Tuesday, July 23, 2013

Del's Genealogical Ramblings

---Analyzing a Photo Printing Problem

--Ancestral Quest is Share Certified with FamilySearch Family Tree

Analyzing a Photo Printing Problem

The end of June our grandson, Kurt, who lives in Colorado; was in Anaheim for a Future Business Leaders of America Conference. My daughter, who lives in Temecula, and her son and I drove up to meet Kurt for lunch.  My wife had a commitment she couldn't get out of.  After lunch we took a couple photos, including one of the two grandsons and I.  

Last week my wife asked me to run off a copy so she could put it on the refrigerator, which contains a collage of family photos (as does most everyone's).  When I printed out the photo I got the following:

Ryan, Del & Kurt
The photo looked like it had a film of some sort on it and obviously wasn't very good.  However, the digital image was very good.  I touched up the photo with Photoshop Elements and printed it again.  I also remembered to select "glossy photo" for the paper type, thinking perhaps I hadn't remembered to do that before.  The results were the same--a bad photo print.  I got busy with some other things and didn't get back to addressing the problem until this morning.  I decided to print out a copy of an image (Glacier Bay) that I knew was very good, because I used it in a recent photo book that I put together of all of our trips over the past ten years.  I printed it with the following results:

Glacier Bay
Once again the print looked very hazy.  The colors weren't sharp and vivid.  

I have a Canon MX850 Copier, printer, fax and it normally provides excellent quality photo prints.  The Yellow cartridge had been flashing on and off recently, even though I checked it and it was full.  However, I had refilled the cartridge several times and thought that might be the problem.  Therefore, yesterday I bought a new set of cartridges and put the yellow one in the machine.  I printed a copy of myself, Ryan and Kurt; and it was still bad.  

I thought to myself, I sure don't want to have to buy a new printer; but I have had this one about five years and that must be the problem.  I was about to try the same photos on my wife's machine when I had a thought--could it be the paper?  As I thought back, I had found a large stack of photo paper in my office supply closet a few weeks back and decided I better use it up, as it was opened and not in a container. 

I inserted a sheet of photo paper from a box that I knew hadn't been opened very long--perhaps a few months.  Following are the two photos that I printed on the different paper:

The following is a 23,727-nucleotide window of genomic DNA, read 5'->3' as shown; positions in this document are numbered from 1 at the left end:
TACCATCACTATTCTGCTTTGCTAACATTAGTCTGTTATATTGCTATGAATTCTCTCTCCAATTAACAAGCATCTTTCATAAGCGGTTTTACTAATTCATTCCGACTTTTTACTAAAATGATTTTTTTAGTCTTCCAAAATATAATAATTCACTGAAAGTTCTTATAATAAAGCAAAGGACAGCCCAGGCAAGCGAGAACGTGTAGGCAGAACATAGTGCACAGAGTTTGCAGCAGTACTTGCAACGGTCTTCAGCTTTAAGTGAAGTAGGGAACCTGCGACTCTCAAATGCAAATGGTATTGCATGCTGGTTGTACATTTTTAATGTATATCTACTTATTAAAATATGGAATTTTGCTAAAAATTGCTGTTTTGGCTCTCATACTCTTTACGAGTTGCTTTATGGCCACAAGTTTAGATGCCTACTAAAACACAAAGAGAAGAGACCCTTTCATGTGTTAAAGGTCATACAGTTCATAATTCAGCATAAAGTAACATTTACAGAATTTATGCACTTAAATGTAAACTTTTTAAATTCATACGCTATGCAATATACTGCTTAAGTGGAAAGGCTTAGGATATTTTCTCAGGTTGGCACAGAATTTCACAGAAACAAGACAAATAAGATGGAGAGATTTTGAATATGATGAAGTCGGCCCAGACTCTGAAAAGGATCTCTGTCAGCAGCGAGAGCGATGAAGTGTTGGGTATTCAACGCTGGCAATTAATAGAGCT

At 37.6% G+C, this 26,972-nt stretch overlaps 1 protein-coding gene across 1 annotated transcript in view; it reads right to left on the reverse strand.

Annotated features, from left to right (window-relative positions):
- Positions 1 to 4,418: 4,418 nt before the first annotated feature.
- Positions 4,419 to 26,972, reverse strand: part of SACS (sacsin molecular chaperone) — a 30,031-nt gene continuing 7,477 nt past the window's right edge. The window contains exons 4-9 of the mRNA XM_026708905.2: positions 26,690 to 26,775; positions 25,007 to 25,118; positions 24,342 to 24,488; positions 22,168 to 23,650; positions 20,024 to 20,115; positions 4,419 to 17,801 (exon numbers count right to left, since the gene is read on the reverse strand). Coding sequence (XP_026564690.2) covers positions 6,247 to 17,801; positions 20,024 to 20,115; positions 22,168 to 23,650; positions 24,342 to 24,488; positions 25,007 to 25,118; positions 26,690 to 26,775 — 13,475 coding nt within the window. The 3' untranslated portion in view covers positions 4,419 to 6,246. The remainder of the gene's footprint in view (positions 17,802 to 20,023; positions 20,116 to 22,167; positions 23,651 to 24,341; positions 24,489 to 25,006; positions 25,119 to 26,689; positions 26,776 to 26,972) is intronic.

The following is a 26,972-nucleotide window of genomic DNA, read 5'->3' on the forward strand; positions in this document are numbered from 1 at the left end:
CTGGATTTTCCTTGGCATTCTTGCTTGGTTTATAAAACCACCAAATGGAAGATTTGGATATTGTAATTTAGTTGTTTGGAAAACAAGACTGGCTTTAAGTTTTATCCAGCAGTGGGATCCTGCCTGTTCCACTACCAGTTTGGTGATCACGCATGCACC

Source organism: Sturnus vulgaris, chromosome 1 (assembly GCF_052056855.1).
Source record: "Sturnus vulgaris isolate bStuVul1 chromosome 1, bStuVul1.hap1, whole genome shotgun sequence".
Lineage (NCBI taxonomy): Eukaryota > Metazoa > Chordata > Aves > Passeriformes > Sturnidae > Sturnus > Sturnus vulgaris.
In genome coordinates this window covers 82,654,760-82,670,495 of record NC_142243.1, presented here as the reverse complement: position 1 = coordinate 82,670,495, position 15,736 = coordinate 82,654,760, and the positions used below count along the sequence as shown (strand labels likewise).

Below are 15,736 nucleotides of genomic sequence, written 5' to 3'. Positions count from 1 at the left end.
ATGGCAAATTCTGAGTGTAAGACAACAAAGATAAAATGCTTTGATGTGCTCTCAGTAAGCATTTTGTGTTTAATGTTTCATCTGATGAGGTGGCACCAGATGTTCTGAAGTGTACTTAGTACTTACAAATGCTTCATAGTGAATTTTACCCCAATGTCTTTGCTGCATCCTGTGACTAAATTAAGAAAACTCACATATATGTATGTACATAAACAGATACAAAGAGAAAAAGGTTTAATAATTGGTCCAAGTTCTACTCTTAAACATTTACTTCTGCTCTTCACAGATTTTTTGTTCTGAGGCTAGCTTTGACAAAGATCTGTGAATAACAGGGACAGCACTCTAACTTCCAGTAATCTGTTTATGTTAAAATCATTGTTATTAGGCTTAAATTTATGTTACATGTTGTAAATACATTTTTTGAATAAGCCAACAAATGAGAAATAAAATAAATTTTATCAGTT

I think you will agree that they are much better prints that those shown above earlier.  It was the paper--not the printer!  It hurt me to throw away about fifty sheets of photo paper; but that was the problem.  I don't recall where I got that paper; but it was probably very old.  I am not an expert on photo paper; but I am assuming it can deteriorate with time and exposure to the elements.  

Not sure if any of you have ever had a similar problem; but I sure learned a lesson.  The paper does make a difference!

Ancestral Quest is Share Certified with FamilySearch Family Tree

The following article was carried by Dick Eastman in his yesterday's Newsletter:

Dick's article went on to provide the following information about Ancestral Quest: 

"In 2008, Ancestral Quest (AQ) became the first desktop family tree product to be certified by FamilySearch to sync with their databases. This current upgrade to Family Tree Share certification by FamilySearch was granted on June 21, 2013, and all copies of AQ downloaded or shipped since that date have directly shared data with FamilySearch’s new Family Tree database rather than with their older New.FamilySearch database. The upgrade was timed to precede FamilySearch's discontinuance of updates to New.FamilySearch in early July and their announced termination of support for Personal Ancestral File™ (PAF) on July 15, 2013."

I am embarrassed to say that I really don't know much about Ancestral Quest.  I had heard about it; but not much beyond that.  I checked on line and came up with a ranking of the Top 10 Genealogy Programs by Tech Media Network http://genealogy-software-review.toptenreviews.com/ppc-index.html?cmpid=74169&s_kwcid=TC|17114|ancestral%20quest%20review||S|p|21571724906.  

Somewhat to my surprise, Ancestral Quest was ranked #4.  I have long told people that in my estimation the top three are Family Tree Maker, Roots Magic and Legacy, in no particular order.  Tech Media ranked them in the following order: Family Tree Maker, Legacy and Roots Magic, so that gave them some credibility in my mind.  

It certainly speaks well for Ancestral Quest that they have establish this close relationship with Family Search ahead of the other Genealogy Software Companies. 

I welcome comments from any of you who use Ancestral Quest or are very familiar with it.  

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